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Mulan Review – A revolutionary saga with a pinch of ‘fantasy salt

BY Soumik Saha

Mulan is an intriguing tale of a girl’s struggle to make her place in a man’s world. With action sequences as fluid as choreography, engaging camera work and a storyline that flows without a glitch, director Niki Caro has done a formidable work in creating a visually spectacular remake of the animated version of the 1998 animation by Disney Studios.

Mulan (played by Yifei Liu) hails from a remote village and is gifted with great ‘chi’, which according to Chinese belief is a natural acumen of one’s soul to be one with her surroundings. When a little girl in the village is expected to learn stuff like disciplined tea-pouring, Mulan rides horses, practices kung-fu in the paddy fields and chases chicken over roof tops. The conflict of the film is laid in the very beginning, when her mother say, “daughters are not supposed to have chi, sons have chi”. Mulan’s chi makes her a natural fighter and a fierce one. Her father, being a veteran warrior fans her skills, but her mother fears of her being coined as a ‘witch’ which may bar her from the society, leave alone getting a suitable boy.

Her father Hua Zhou (played by Tzi Ma) being a war veteran is called into war against the invading tribal king Bori Khan (played by Jason Scott Lee). Despite having a damaged leg, Zhou accepts the call and gets ready to go, knowing the fact that he’ll not return from this war. Mulan, steals his armour and sword and flees in the dark of the night to join the Imperial Army in his place, disguised as a man. Herein starts her big adventure which not only changes her fate but also alters the course of history.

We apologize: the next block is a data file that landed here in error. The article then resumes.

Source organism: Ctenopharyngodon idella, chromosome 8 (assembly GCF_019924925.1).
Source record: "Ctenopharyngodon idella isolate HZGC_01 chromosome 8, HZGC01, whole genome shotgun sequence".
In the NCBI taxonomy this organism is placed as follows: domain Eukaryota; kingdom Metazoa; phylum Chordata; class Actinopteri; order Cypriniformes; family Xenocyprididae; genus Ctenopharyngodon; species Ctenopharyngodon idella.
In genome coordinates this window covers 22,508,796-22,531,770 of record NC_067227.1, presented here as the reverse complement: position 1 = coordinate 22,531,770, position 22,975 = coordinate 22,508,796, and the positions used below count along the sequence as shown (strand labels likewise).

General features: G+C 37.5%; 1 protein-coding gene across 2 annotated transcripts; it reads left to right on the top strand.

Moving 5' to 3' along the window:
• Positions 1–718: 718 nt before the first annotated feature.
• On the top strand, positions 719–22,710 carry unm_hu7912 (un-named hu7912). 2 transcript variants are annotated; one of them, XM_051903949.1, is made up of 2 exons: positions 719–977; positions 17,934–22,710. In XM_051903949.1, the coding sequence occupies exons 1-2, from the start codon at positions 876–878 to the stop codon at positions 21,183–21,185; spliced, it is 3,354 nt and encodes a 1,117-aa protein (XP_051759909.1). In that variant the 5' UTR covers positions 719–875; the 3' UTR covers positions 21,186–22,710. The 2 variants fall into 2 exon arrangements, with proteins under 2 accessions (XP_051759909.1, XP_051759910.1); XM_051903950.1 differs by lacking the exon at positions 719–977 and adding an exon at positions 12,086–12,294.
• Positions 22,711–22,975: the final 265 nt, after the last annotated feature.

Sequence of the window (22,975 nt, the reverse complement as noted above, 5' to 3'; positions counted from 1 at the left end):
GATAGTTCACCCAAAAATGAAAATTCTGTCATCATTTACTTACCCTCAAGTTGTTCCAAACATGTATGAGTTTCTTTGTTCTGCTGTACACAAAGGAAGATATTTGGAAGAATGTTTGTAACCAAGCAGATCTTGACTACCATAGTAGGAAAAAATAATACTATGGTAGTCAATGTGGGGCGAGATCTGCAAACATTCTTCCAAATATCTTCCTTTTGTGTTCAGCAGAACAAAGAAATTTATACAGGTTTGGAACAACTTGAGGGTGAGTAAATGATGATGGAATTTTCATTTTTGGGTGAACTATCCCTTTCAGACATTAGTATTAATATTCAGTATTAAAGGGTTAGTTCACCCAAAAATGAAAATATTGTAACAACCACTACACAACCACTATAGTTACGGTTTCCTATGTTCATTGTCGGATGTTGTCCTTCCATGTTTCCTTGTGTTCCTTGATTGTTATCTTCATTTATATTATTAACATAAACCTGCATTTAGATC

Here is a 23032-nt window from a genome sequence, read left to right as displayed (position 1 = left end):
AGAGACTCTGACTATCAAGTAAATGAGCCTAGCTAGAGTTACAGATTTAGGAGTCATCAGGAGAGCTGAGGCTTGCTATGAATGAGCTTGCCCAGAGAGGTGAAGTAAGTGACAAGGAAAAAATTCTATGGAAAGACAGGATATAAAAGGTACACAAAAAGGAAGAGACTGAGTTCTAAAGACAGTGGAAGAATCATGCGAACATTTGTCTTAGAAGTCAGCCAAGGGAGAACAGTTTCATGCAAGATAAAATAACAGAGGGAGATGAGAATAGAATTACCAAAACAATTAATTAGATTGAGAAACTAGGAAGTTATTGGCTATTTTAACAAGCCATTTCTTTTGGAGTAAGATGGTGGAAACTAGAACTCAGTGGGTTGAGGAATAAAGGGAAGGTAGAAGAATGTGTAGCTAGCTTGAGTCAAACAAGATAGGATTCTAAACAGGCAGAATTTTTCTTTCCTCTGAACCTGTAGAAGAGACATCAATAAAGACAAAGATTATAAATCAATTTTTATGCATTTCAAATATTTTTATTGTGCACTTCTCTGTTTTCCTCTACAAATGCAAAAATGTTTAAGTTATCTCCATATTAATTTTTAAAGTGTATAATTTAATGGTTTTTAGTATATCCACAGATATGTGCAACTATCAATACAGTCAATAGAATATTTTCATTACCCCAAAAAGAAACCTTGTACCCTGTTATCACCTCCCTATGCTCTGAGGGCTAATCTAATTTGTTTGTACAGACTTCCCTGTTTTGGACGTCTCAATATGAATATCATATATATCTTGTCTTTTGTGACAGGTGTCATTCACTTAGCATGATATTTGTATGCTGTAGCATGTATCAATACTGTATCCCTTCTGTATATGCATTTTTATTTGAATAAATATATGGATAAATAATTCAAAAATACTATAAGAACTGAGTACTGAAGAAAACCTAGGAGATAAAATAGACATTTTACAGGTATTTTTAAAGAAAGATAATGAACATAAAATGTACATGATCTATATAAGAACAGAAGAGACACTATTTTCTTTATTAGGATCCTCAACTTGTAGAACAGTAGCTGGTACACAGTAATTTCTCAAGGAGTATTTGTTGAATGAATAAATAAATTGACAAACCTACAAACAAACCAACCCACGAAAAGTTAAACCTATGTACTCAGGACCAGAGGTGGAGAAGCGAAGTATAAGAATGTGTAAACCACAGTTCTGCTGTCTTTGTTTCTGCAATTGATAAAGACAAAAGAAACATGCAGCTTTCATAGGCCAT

Though this remake lacks of fantasy elements like a talking dragon as in the original animation, the tone of gender struggle is again manifested through Xianning (played by Gong Li) a shape-shifting witch who despite her supernatural powers, still has to depend on Bori Khan to find her place in the kingdom. The other fantasy element of the film is a phoenix which guides Mulan and is probably an emblem of her soul.

Yifei Liu, succeeds in bringing her character to life. She is fierce as a warrior, fun as a young girl and even sensuous in front of her love interest and fellow soldier Chen (played by Yoson An). Donnie Yen, deserves mention for his short yet powerful presence as Commander Tung, while Tzi Ma continues to be one of the best dads on the silver screen. Gong Li as witch Xianning leaves behind a powerful impression with the portrayal of the underlying pathos of her character.

The theme of the film revolves around breaking the patriarchal archetype and thereby turns into a revolutionary saga with a pinch of ‘fantasy salt’, making it palatable to the whole family who can watch it on Disney+.

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